Why do people become homeless?

Homelessness can happen to anyone at any time in their life. The fundamental reasons leading to homelessness are poverty and a lack of decent affordable housing. This has been exacerbated, in recent years, by an inadequate level of public investment in building and maintaining social housing and an over reliance on a less regulated private rented sector to provide homes for people who are on lower incomes. The availability of homes in the private sector has reduced as properties, particularly those located in cities and areas which attract visitors, have been displaced into the AirBnB market. Rising interest rates have also encouraged private landlords with mortgages on their properties to sell up and leave this sector.

The people behind the statistics are diverse and varied. Becoming homeless is very rarely linked with the personal characteristics or shortcomings of an individual. For most it is triggered by a change in their circumstances, generally outside their control, which leads to a crisis. This could be the breakdown of a relationship, leaving care/the armed forces/hospital or prison. It could be actual or threatened violence. Often it is a sharp reduction in household income linked to the loss of job, the onset of ill health or the death of a partner. For most it will be a transitional instance which typically will take 2-3 years to resolve (although for some it can be much longer). For others the problem can be compounded by mental health/addiction issues and can lead to a persistent cycle of repeat homelessness throughout their lives.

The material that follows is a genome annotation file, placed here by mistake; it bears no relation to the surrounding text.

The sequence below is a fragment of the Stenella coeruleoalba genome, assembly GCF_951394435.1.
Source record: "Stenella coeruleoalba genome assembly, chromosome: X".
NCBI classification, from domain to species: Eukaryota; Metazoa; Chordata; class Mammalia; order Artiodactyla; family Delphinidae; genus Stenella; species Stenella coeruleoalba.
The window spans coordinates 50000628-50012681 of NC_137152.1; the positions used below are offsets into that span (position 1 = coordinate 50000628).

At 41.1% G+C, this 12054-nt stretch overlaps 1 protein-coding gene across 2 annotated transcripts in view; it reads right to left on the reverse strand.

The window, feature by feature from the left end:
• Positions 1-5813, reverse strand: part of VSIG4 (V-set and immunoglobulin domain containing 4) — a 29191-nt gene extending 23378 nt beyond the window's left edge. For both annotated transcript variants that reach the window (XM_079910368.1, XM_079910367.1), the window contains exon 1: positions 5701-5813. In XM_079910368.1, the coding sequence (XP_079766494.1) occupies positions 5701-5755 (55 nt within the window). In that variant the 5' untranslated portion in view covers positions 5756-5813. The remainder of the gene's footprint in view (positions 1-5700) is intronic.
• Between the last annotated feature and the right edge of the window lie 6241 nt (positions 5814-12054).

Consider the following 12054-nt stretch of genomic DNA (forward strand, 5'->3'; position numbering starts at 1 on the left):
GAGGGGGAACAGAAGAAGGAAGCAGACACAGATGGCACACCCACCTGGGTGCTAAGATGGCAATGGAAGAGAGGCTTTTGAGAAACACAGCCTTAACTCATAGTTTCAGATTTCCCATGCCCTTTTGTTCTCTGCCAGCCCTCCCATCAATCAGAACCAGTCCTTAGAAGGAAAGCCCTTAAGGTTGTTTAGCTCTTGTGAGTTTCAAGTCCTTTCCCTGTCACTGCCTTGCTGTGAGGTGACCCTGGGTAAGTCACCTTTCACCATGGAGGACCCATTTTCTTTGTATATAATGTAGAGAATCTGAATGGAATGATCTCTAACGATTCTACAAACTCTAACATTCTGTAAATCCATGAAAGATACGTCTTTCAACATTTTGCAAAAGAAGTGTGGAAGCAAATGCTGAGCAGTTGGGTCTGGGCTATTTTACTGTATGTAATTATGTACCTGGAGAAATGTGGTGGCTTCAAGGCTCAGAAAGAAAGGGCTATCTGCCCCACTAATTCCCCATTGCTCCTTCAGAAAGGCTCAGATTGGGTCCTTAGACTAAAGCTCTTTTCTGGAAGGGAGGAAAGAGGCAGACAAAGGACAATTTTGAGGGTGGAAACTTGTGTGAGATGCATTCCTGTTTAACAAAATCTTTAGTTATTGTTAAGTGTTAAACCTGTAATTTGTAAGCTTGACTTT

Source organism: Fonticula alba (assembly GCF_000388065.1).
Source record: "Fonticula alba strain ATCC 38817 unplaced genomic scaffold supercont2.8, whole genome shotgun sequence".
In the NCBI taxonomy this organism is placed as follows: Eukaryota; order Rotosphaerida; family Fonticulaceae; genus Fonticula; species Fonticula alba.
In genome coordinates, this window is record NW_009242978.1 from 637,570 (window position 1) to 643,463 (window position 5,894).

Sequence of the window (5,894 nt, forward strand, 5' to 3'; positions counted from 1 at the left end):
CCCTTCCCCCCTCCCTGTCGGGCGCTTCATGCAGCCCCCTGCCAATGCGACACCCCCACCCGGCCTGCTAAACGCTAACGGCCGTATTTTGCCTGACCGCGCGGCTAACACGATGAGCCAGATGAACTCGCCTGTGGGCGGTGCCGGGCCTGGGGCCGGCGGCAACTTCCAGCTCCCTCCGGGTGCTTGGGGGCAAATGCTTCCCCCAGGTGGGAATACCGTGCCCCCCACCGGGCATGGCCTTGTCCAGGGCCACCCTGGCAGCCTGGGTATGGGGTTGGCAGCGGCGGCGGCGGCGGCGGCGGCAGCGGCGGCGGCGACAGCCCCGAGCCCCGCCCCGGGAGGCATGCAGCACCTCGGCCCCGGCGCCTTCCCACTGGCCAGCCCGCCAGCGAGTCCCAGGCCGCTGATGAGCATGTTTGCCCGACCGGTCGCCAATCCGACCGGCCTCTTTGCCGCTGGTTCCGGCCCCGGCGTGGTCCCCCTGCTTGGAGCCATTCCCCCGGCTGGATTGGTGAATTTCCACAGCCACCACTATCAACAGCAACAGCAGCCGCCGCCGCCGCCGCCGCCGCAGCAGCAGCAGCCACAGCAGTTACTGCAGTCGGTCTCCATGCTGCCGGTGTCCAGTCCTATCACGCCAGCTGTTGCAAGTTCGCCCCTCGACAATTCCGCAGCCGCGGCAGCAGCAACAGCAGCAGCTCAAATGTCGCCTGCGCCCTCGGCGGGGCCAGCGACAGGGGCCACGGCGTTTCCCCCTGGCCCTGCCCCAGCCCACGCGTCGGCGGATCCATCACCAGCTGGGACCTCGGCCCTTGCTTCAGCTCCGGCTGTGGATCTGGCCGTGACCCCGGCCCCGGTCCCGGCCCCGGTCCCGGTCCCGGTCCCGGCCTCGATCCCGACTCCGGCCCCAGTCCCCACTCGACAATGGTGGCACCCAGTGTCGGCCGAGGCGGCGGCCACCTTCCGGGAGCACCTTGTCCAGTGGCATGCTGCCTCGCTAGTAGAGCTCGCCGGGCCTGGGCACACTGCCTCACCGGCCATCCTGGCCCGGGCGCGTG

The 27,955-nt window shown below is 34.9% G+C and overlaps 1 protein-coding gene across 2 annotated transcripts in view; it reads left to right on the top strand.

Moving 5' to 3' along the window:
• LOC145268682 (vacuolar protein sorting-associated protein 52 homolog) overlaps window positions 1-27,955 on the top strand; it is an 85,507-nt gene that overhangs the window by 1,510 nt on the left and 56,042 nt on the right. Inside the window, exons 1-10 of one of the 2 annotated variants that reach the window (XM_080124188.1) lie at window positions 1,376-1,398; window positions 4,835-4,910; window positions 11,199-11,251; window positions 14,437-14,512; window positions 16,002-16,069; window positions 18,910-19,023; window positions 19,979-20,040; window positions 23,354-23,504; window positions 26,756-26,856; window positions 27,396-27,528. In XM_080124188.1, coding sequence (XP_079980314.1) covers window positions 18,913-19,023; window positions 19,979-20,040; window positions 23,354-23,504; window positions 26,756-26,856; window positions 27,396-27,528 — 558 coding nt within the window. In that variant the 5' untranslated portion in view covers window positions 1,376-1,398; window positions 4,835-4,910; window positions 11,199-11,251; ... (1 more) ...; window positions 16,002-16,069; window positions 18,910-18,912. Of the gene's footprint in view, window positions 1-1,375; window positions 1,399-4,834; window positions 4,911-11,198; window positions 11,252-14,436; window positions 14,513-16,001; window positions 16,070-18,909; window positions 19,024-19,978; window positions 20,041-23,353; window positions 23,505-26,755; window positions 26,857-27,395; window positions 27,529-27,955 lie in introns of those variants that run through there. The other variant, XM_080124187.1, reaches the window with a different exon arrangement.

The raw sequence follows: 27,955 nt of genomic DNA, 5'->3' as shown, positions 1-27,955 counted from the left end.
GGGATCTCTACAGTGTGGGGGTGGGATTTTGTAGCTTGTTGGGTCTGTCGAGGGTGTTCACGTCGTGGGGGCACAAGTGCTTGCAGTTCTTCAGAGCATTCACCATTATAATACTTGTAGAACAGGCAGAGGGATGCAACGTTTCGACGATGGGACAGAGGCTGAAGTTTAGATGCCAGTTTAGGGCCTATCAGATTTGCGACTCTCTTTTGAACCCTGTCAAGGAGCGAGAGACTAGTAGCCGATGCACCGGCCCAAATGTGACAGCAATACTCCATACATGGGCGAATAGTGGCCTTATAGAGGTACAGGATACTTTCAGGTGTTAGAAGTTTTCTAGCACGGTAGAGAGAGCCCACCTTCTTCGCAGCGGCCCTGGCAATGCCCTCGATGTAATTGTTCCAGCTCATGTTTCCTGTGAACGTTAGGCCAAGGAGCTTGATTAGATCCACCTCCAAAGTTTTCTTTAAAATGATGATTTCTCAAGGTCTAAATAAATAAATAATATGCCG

What can we do about it?

Homelessness in the UK is a long-standing and deep-rooted problem but it is not an intractable one - it is an issue we can, and should, do something about. Other countries such as Finland can claim enviable success in this area but tackling poverty, addressing the shortage of decent affordable housing, and providing support services, when necessary, is inescapably a political decision.